The fact that he bought the store in town just prior to the Great Depression was a venture of faith within itself. Fortunately, he still had farm acreage he could till which produced food for the family in the lean years of the 1930's when people did not have money to buy even what they needed at a store. Barter was again the way of dealing with the shaky economy. The records show that Johnny and Nellie took as barter sorghum syrup for which they allowed 40 cents per gallon in trade; corn was bartered at 50 to 75 cents per bushel; cured pork was traded at 5 to 7 cents per pound. Labor on the farm was no more than 50 cents per day, or, if the farmer did not have to provide the noon meal for workers, the day's hard labor was 75 cents, lunch brought by worker. Johnny would take day labor on his farm as "trade" for items from his store. With diligence to work and kindness to customers, the Wimpeys weathered the storm of the Great Depression and their store stayed open through the years of World War II and beyond until Johnny Wimpey decided it was time for him to retire.

The Wimpeys were active in Old Liberty Baptist Church at Town Creek where he was ordained a deacon and became a Sunday School teacher. When they moved to Blairsville, they joined First Baptist Church and were active there as long as their health permitted attendance.

Four children were born to John Andrew and Nellie Jane Duckworth Wimpey: Ethel (1913) who married Claude Rawlins; Charlie (1914) who married Grapelle Wimpey; Ruby (1917) who married Howard Parks; and Charlene (1930) who married Harold Ash. During our high school years, their daughter Charlene and I were best friends. My visits in the Wimpey home were always met with the motherly care of Nellie who became a surrogate mother for me after my own mother died when I was fourteen. It was a great blow to me when their daughter and my friend Charlene died of a then incurable disease in 1952 at age 22. Ruby Parks is the only one of the four Wimpey children surviving at this writing. She recently celebrated her 90th birthday. She and Ethel had long careers as teachers and Charlie was a farmer and cattleman.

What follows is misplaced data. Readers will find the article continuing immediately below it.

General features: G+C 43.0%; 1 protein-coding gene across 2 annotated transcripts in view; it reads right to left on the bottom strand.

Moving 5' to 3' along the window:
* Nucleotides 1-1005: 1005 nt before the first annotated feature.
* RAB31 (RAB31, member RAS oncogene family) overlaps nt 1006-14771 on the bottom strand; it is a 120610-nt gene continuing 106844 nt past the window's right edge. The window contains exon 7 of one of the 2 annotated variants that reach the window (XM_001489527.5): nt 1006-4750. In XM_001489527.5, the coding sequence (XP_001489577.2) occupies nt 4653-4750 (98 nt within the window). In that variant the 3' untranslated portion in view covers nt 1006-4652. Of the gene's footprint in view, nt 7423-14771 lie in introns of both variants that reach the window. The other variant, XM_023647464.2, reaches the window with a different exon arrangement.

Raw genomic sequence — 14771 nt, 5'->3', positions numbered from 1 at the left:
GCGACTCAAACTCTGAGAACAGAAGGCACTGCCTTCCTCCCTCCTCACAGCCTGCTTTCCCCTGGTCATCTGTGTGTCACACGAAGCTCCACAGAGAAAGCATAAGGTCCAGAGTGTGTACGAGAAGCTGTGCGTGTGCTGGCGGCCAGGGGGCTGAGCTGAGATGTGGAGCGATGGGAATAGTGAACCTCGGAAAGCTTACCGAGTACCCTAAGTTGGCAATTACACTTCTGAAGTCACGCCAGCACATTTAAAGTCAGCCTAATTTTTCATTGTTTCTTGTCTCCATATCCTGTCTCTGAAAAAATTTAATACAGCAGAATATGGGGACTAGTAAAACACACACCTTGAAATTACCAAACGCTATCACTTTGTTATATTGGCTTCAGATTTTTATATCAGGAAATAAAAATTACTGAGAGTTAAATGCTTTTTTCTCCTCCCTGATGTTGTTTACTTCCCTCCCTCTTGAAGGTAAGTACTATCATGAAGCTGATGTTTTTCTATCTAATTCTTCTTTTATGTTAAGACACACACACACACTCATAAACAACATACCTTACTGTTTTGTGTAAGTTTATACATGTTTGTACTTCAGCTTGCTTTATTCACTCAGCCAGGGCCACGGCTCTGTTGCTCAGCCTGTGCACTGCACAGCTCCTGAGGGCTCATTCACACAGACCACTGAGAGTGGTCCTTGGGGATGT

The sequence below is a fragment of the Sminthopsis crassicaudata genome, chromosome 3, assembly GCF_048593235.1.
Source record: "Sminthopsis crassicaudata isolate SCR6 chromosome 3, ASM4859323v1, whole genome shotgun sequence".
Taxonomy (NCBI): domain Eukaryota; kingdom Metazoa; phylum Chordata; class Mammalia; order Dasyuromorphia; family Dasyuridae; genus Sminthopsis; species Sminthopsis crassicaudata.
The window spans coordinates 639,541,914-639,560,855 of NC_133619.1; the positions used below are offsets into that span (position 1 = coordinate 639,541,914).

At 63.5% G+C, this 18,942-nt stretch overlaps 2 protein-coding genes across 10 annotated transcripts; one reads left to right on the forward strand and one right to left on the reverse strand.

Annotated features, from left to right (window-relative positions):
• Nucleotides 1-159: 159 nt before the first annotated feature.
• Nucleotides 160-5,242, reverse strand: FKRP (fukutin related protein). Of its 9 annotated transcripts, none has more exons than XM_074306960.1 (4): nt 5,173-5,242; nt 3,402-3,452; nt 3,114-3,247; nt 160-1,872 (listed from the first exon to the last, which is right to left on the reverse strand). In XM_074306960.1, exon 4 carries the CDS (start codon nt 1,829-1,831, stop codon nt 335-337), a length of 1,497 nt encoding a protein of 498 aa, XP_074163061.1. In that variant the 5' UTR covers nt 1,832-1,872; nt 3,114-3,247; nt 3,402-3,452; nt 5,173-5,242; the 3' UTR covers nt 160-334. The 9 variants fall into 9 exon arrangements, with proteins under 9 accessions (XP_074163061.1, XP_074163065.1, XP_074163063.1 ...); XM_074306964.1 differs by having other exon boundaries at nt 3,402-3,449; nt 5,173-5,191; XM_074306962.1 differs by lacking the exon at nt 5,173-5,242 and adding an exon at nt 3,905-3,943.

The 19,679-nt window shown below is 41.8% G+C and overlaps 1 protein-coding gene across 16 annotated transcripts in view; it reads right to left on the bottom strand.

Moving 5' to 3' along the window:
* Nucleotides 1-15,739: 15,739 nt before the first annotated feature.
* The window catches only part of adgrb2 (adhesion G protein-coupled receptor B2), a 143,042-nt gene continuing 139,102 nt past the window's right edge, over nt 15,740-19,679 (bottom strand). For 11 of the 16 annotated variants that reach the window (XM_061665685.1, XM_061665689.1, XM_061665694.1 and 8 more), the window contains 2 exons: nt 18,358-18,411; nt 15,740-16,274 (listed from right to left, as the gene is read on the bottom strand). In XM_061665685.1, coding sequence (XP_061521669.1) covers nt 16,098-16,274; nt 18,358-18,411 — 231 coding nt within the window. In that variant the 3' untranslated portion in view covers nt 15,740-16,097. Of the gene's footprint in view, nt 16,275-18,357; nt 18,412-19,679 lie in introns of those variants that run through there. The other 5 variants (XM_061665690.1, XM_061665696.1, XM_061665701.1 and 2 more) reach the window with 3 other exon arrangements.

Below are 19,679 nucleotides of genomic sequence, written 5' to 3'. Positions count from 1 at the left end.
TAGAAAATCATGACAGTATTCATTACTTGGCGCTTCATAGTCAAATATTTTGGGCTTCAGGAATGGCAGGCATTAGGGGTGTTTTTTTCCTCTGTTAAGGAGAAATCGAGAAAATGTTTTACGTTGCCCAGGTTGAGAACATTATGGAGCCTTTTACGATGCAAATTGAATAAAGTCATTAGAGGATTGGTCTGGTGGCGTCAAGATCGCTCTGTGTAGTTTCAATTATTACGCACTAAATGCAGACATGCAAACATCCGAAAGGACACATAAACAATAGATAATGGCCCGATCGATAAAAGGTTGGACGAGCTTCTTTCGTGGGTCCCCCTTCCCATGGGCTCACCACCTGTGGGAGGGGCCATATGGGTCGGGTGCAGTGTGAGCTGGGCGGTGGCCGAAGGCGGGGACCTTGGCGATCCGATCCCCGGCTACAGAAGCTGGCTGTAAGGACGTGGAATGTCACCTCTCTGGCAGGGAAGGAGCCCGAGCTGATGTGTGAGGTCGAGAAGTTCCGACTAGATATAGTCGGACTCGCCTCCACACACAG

John Andrew Wimpey died March 18, 1980. His wife Nellie preceded him in death on February 6, 1968. Their graves are in the Blairsville Cemetery across from First Baptist Church. Both descended from early settlers of Union County and all, including ancestors, themselves and their children, left a distinctive mark as farmers, merchants, educators, business persons and salt-of-the earth solid citizens.

c 2009 by Ethelene Dyer Jones; published April 23, 2009 in The Union Sentinel, Blairsville, GA. Reprinted by permission. All rights reserved.

Thursday, April 16, 2009

Letters tell of family travels—Combs, Hendren, Souther Families